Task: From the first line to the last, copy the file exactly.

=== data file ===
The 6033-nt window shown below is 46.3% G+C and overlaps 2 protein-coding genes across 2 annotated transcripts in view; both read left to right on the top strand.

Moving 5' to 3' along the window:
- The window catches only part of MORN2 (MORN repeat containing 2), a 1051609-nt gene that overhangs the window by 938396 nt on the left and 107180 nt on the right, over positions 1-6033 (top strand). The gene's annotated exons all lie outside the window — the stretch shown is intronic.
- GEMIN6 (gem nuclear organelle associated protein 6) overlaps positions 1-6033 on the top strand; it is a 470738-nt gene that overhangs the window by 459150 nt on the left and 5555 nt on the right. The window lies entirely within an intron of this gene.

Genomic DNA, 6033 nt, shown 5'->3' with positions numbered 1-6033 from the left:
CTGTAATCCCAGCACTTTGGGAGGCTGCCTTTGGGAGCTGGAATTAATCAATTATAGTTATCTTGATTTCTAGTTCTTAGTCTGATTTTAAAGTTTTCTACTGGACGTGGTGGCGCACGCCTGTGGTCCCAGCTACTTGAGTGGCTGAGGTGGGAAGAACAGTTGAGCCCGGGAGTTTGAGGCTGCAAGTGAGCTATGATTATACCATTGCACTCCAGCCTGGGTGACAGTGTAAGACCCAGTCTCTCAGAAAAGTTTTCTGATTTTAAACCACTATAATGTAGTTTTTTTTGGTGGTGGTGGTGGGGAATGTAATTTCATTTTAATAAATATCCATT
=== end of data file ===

The 6033-nt window shown below is 46.3% G+C and overlaps 2 protein-coding genes across 2 annotated transcripts in view; both read left to right on the top strand.

Moving 5' to 3' along the window:
- The window catches only part of MORN2 (MORN repeat containing 2), a 1051609-nt gene that overhangs the window by 938396 nt on the left and 107180 nt on the right, over positions 1-6033 (top strand). The gene's annotated exons all lie outside the window — the stretch shown is intronic.
- GEMIN6 (gem nuclear organelle associated protein 6) overlaps positions 1-6033 on the top strand; it is a 470738-nt gene that overhangs the window by 459150 nt on the left and 5555 nt on the right. The window lies entirely within an intron of this gene.

Genomic DNA, 6033 nt, shown 5'->3' with positions numbered 1-6033 from the left:
CTGTAATCCCAGCACTTTGGGAGGCTGCCTTTGGGAGCTGGAATTAATCAATTATAGTTATCTTGATTTCTAGTTCTTAGTCTGATTTTAAAGTTTTCTACTGGACGTGGTGGCGCACGCCTGTGGTCCCAGCTACTTGAGTGGCTGAGGTGGGAAGAACAGTTGAGCCCGGGAGTTTGAGGCTGCAAGTGAGCTATGATTATACCATTGCACTCCAGCCTGGGTGACAGTGTAAGACCCAGTCTCTCAGAAAAGTTTTCTGATTTTAAACCACTATAATGTAGTTTTTTTTGGTGGTGGTGGTGGGGAATGTAATTTCATTTTAATAAATATCCATT